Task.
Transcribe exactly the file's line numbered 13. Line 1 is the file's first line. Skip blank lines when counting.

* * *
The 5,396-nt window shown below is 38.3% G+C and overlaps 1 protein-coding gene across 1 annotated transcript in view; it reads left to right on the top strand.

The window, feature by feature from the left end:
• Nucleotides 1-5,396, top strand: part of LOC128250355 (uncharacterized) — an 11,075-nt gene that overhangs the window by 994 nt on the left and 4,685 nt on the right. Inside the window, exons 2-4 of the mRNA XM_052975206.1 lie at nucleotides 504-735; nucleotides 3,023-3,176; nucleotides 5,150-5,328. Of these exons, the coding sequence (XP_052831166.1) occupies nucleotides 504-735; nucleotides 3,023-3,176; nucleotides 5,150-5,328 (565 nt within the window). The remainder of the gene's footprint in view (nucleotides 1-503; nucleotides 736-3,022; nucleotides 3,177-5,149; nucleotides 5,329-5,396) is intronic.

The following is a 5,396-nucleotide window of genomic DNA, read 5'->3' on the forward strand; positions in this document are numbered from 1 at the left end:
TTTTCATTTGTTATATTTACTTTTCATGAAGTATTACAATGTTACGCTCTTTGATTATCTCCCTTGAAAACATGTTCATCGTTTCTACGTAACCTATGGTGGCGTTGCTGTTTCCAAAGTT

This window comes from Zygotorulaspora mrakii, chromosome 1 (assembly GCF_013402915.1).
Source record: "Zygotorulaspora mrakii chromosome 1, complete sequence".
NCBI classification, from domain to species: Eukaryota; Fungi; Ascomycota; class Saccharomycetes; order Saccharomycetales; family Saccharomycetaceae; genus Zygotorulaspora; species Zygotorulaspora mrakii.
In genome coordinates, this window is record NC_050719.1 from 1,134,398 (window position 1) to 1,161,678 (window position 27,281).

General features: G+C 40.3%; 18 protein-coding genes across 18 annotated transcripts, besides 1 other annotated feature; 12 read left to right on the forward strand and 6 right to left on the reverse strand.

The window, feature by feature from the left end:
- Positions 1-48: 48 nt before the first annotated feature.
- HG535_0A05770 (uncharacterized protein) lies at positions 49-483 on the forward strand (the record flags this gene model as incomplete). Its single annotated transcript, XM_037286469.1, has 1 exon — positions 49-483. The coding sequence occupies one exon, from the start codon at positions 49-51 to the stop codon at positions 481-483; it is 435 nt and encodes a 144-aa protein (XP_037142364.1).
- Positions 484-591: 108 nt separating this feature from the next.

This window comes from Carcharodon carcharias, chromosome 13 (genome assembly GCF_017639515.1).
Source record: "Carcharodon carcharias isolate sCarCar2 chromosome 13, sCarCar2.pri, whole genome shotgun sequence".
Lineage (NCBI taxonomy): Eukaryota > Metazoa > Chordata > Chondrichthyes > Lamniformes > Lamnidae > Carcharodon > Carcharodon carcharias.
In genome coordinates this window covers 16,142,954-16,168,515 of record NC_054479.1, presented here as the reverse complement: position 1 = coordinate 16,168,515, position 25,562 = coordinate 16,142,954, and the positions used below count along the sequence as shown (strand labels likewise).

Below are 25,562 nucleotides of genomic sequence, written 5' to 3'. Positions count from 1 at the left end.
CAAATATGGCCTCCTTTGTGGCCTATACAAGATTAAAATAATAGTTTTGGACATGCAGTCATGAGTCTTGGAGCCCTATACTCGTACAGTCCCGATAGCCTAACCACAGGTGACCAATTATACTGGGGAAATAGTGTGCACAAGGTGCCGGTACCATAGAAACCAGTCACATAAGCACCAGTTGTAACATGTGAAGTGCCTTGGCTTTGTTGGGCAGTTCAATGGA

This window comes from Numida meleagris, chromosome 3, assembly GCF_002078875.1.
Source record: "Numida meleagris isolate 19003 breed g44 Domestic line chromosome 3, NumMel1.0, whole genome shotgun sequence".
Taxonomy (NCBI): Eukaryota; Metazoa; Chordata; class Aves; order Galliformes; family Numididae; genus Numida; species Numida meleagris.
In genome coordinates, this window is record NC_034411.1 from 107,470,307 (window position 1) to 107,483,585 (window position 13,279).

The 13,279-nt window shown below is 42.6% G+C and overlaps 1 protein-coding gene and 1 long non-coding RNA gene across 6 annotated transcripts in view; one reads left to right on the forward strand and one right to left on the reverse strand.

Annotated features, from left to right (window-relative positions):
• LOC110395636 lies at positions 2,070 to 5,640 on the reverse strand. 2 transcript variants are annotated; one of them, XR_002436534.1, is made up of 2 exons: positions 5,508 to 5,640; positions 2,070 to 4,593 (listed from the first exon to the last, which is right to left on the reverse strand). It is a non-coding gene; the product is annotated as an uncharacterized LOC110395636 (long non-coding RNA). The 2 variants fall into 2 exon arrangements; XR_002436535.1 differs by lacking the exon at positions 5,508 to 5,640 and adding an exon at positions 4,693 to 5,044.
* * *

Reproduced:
- HG535_0A05770 (uncharacterized protein) lies at positions 49-483 on the forward strand (the record flags this gene model as incomplete). Its single annotated transcript, XM_037286469.1, has 1 exon — positions 49-483. The coding sequence occupies one exon, from the start codon at positions 49-51 to the stop codon at positions 481-483; it is 435 nt and encodes a 144-aa protein (XP_037142364.1).